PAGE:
Report reveals Garda financial irregularities
An Garda Síochána (Irish police) is to publish a report on financial irregularities at its training college.
The force's internal audit section examined financial transactions over a number of years at the college in Templemore, County Tipperary.
Its report revealed that money was being spent on gifts and entertainment, and identified a non-transparent system of accounting.
The Garda has been embroiled in a number of controversies recently.
Commissioner Nóirín O'Sullivan said that while the accounting practices would not be acceptable by today's standards, there was no misappropriation of money or misuse of public funds.
Tánaiste (deputy prime minister) Frances Fitzgerald told the Dáil (parliament) on Tuesday that the report raises serious governance issues and will be referred to the Comptroller and Auditor General and the Public Accounts Committee.
Justice and Equality
Meanwhile, Commissioner O'Sullivan is to give evidence to the Oireachtas (parliamentary) Committee on Justice and Equality on Thursday.
She will face questions over revelations on fixed charge notices and breathalyser test figures.
Caoimhghín Ó Caoláin of Sinn Féin, who chairs the Justice and Equality Committee, said members wanted assurances "that there can be no repeat of these outrageous facts".
On Tuesday, the government announced it was planning two investigations into the Garda.
Taoiseach (prime minister) Enda Kenny announced an independent review of the force.
A second investigation will probe the wrongful convictions of almost 15,000 motorists, and apparent false data on breath tests.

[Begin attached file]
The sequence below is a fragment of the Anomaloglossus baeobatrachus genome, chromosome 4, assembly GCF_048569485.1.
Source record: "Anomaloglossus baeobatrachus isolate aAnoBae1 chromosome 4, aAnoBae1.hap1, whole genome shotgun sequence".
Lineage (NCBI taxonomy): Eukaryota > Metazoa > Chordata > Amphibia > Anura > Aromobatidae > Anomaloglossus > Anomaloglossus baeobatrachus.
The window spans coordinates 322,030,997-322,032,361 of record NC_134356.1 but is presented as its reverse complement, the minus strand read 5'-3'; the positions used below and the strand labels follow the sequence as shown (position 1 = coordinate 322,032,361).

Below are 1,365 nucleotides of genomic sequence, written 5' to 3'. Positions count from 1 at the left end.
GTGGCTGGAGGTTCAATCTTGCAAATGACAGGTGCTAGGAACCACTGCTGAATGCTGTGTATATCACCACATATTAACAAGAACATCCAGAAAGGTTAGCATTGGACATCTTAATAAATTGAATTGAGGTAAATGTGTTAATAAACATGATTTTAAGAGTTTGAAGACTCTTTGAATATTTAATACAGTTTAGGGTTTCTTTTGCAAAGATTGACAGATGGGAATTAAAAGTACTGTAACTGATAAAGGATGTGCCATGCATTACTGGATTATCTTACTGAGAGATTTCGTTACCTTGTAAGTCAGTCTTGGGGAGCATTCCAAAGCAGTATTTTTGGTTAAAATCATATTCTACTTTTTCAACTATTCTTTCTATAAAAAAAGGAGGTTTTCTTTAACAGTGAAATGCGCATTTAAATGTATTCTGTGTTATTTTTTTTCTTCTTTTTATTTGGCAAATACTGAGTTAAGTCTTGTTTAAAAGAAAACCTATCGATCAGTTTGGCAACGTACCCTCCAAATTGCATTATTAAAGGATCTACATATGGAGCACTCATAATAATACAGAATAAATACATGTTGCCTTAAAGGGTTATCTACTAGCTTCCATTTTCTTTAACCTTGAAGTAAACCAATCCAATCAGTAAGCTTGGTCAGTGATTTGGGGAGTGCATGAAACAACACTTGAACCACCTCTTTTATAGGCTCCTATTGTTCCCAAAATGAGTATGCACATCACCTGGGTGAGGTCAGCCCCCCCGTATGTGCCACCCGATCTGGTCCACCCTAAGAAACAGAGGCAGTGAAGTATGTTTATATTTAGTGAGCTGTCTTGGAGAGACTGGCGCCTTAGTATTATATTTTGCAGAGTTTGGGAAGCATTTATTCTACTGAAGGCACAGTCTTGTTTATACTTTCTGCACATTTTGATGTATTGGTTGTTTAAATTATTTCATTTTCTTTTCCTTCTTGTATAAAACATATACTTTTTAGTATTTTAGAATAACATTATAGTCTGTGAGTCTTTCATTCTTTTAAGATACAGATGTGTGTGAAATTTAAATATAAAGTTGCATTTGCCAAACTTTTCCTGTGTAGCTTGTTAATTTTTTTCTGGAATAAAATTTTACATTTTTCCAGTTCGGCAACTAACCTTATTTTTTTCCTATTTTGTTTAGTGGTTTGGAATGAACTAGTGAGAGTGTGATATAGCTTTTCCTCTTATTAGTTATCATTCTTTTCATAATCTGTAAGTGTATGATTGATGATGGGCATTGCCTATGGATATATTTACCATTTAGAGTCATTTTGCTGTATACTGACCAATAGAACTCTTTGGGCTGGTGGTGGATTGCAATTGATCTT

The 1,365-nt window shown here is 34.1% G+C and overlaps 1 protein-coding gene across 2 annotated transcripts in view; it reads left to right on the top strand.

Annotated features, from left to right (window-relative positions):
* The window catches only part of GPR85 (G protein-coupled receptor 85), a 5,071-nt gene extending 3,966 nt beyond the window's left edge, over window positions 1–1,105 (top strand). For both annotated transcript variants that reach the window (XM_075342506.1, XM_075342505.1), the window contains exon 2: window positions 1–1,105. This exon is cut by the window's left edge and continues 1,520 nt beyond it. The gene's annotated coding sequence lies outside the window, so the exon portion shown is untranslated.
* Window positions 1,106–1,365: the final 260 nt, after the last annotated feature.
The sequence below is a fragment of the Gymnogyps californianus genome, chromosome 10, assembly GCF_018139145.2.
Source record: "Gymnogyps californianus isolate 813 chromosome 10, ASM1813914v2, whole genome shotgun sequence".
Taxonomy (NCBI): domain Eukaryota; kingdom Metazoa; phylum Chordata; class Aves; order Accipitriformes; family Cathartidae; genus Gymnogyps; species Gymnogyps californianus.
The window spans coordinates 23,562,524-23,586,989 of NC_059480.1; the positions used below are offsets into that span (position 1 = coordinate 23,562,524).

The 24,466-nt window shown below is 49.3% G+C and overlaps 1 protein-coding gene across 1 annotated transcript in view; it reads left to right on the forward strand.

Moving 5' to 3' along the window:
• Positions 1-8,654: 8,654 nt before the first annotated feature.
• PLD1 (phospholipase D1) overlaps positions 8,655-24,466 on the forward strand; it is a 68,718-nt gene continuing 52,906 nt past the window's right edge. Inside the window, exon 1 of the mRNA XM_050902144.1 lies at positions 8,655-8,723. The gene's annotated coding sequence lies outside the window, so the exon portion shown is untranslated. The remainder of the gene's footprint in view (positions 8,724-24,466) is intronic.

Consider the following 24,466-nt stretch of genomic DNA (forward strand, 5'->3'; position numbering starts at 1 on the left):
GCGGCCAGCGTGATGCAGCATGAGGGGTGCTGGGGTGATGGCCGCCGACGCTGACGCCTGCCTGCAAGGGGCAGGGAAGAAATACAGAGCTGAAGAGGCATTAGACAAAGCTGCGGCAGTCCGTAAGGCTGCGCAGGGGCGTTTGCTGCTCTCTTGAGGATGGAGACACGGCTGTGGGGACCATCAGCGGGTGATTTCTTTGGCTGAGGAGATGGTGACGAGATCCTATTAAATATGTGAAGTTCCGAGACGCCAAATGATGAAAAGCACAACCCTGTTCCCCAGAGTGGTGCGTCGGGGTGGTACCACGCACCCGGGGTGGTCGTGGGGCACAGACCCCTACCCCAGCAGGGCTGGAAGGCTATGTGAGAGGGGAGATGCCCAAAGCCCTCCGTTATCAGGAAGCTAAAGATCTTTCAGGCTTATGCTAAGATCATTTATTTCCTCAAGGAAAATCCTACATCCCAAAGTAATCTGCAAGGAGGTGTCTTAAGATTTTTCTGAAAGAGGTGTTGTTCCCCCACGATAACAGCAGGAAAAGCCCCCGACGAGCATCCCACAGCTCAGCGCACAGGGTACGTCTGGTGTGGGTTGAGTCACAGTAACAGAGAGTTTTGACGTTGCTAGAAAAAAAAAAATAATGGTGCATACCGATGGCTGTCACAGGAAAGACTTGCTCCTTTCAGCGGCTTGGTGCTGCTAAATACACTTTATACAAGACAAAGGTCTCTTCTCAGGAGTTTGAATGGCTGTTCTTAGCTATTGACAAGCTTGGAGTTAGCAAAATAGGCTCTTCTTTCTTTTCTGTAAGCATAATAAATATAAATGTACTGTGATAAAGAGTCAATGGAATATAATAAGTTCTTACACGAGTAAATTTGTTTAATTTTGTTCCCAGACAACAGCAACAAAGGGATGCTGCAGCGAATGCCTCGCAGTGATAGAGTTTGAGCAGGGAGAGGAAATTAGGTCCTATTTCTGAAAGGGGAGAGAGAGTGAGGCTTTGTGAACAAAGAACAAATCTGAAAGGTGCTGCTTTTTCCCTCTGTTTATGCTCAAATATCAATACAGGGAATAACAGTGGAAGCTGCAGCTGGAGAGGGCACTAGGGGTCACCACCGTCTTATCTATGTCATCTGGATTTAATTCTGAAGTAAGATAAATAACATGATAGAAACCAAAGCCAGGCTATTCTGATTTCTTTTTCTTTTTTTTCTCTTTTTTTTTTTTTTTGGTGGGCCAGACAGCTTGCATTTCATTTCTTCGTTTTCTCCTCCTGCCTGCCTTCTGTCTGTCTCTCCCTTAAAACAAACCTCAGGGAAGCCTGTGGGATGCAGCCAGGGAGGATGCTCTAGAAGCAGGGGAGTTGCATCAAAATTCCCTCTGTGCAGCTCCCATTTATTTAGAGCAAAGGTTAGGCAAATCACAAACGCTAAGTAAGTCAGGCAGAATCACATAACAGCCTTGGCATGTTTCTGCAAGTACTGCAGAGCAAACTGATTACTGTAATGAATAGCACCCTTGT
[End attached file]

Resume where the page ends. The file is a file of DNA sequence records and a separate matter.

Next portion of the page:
Last week, it emerged that almost one million drink-driving tests recorded by police in the Republic of Ireland did not actually take place.
In addition, police have admitted a separate error that caused almost 15,000 wrongful traffic convictions.
Mr Kenny also said on Tuesday that the government continues to have confidence in Commissioner O'Sullivan.
She was already facing questions over her leadership because of allegations of a smear campaign against a whistleblower, Sgt Maurice McCabe.
Sgt McCabe was one of two officers who raised concerns years ago about the alleged deletion of penalty points from the driving licences of well-connected offenders.
Speaking during Leaders' Questions in the Dáil (parliament), Mr Kenny said of the independent review: "We continue to see a list of unacceptable revelations about the operation of An Garda Síochána.
"The government believes that the level of public concern is now so profound that it's now time to conduct a thorough, comprehensive and independent, root-and-branch review of An Garda Siochana."
Exact details of the independent review are to be outlined next week.
In the meantime, an external inquiry is being set up into the erroneous Garda statistics and prosecutions.
The Garda commissioner is also due to meet the chairwoman of the Policing Authority, one of the force's watchdogs, over her handling of the scandal before the end of the week.